A highly important and extremely rare bronze ritual ram-form wine vessel, late Shang dynasty, 13th–11th century BC. Pre-sale estimate $6–8 million. Courtesy of Christie's New York.

It was the most successful Asia Week New York ever, by the numbers, with a reported $423 million in sales. A huge figure by any metric, the total blows away the $130 million in 2016 sales, which were undoubtedly affected by raids from federal officials that saw eight potentially-stolen items seized. In 2015, Asia Week saw $360 million in sales.

Now in its eighth edition, Asia Week had over $406 million in sales this year from its five participating auction houses: Sotheby’s New York, Christie’s New York, Bonhams New York, Doyle New York, and iGavel, Inc. Asia Week also saw a record 50 international art galleries take part for 2017.

“With the influx of Chinese buyers, museum curators and collectors, Asia Week New York ended on an upbeat note with record-breaking sales in all categories,” said Asia Week chairman Lark Mason in a statement.

Leading the charge was Christie’s March 15 sale of “Important Chinese Art From the Fujita Museum,” in Osaka, Japan. Sales on the night amounted to a hefty $262.84 million, over 60 percent of the week’s total. Despite an estimate of just $1.2–1.8 million, a Chen Rong handscroll titled Six Dragons sold for an astonishing $48.97 million.

Chen Rong as catalogued in Shiqu Baoji, Six Dragons. Courtesy of Christie’s New York.

Other top lots included a Bronze ritual ram-form wine vessel from the Shang dynasty, 13th–11th century BC, that blew away a $6–8 million estimate with a $27.1 million price tag, and three bronze ritual wine vessels that sold for $37.21 million, $33.85 million, and $27.13 million each.

The sale was a big surprise, totaling about 10 times the pre-sale estimate. “What just happened?” National Art Services Executive at US Trust Evan Beard asked the New York Times. “A fairly minor de-accession sale becomes one of the most successful auctions of the last few years.” The experts seem to have underestimated the appeal of the auction’s rare, high-quality items, paired with an impeccable Fujita Museum provenance.

Over at Sotheby’s, a large blue and white reserve-decorated “peony” dish topped its presale estimate, of $1–1.5 million, fetching $2.17 million at the sale titled “Ming: The Intervention of Imperial Taste” on March 17. The top lot of the day, which saw $11.34 million in total sales, was a rare Anhua-decorated Tianbai-glazed Meiping, which sold for $3.13 million on a $2.3–2.8 million estimate.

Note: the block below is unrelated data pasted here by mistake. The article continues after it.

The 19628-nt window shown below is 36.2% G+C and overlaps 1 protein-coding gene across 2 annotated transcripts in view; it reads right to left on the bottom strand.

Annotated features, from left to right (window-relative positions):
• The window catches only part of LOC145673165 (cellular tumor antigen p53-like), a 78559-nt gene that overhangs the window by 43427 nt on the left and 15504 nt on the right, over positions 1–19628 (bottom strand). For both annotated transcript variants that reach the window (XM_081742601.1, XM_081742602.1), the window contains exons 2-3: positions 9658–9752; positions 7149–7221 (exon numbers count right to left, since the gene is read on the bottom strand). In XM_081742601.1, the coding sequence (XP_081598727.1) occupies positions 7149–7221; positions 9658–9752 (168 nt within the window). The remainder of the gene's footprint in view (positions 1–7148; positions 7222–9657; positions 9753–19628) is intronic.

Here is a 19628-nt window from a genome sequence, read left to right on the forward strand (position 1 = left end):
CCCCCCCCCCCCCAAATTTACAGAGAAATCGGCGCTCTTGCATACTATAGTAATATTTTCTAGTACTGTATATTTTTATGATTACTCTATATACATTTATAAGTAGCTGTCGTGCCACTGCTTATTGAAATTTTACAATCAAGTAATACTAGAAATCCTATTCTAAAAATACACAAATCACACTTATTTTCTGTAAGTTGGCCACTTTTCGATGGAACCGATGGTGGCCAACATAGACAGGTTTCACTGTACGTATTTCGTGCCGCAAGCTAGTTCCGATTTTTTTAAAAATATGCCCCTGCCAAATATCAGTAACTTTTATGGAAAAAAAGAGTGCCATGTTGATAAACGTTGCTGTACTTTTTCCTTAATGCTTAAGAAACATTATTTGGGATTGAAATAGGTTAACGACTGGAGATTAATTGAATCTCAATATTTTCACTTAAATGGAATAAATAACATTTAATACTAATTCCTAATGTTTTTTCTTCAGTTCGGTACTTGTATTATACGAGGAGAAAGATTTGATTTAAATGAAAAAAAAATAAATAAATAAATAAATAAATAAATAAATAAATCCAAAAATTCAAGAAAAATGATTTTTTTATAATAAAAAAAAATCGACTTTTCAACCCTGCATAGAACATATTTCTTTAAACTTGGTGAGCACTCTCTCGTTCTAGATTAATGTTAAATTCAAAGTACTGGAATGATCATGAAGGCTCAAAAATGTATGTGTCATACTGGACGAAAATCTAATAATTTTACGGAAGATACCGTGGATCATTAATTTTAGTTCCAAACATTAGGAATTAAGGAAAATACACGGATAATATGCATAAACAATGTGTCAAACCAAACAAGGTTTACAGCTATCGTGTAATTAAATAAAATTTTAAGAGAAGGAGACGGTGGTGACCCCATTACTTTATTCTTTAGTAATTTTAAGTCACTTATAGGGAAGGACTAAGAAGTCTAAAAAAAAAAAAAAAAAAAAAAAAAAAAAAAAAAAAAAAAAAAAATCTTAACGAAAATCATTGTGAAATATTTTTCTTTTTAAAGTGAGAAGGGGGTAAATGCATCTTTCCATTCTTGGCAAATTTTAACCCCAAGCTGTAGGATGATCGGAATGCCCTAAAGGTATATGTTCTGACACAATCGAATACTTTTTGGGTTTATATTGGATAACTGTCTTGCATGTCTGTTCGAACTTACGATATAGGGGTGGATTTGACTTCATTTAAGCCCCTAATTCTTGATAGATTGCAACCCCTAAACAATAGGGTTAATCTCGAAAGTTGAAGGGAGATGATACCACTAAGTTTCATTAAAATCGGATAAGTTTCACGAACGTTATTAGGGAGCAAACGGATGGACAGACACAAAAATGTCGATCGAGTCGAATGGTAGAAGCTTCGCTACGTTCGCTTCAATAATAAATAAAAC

An Exceptionally Rare and Large Fine Blue and White Reserve-Decorated “Peony” Dish. Xuande mark and period. Pre-sale estimate $1–1.5 million. Courtesy of Sotheby’s.

Sotheby’s also found success with its March 16 “Fine Classical Chinese Paintings & Calligraphy” sale, where Zhu Da’s Flowers, Birds, Fish, and Fruit was the top lot at $3.13 million. It held the week’s only modern and contemporary sale, “Modern & Contemporary South Asian Art,” also on March 16, with Raja Ravi Varma more than doubling the high estimate of $700,000 with the $1.69 million sale of Untitled (Damayanti). The two sales totaled $14.37 million and $6.56 million, respectively.

On March 15, Bonhams had a 95.71 percent sell-through rate for “The Zuiun Collection.” The house made $677,750 on the night, with a Qin dynasty patinated sandalwood scepter selling over nine times its high estimate, for a total of $90,000, for the auction’s top sale.

Bonhams also found success with its “Fine Japanese and Korean Art” auction on March 15, achieving $2.27 million led by an Edo period screen from mid-late 17th century that had a high estimate of just $60,000, but brought in $427,500. Across seven auctions, the house made $17.18 million in sales.

A bamboo scepter, China, Ming dynasty. Pre-sale estimate $20,000–30,000. Courtesy of Bonhams.

The week’s success is all the more impressive given that winter storm Stella blew into town in the middle of the week—but while most of New York’s museums stayed closed due to the weather, Asia Week dealers kept their doors open.

“As we come from the land of cheese, chocolate and high mountains,” said Swiss dealer Robert R. Biggler in a statement, “this little winter episode does not really impress us.” He reported a productive day despite the snow.

In fact, the closure of most other New York businesses might have actually helped sales: “Believe it or not it has been wildly crazy today with drop-in clients who are typically too busy during the week,” said dealer Joan Mirviss, in a statement, noting that collectors and curators specifically in town for the occasion were also undeterred. She reported selling 79 pieces during the week.

A very rare major work by Kawai Kanjiro, a flattened vessel (henko) with flaring mouth and sançai red, green and black iron-oxide glazes on unglazed Shigaraki clay body (circa 1960). Courtesy of Joan B. Mirviss Ltd.

Katherine Martin, director of Scholten Japanese Art, agreed, noting that “we had several visitors that were pleased to have somewhere to go since so many of the big venues and institutions were closed.”

Asia Week was perhaps a good lead-in for this week’s Art Basel in Hong Kong, which opens March 23. No less than 241 galleries are on hand, including a strong contingent of dealers from the region. As revealed by the recently released TEFAF 2017 Global Art Market Report, Asian auctions now account for 40.5 percent of the world’s auction market, up from 31 percent in 2015.

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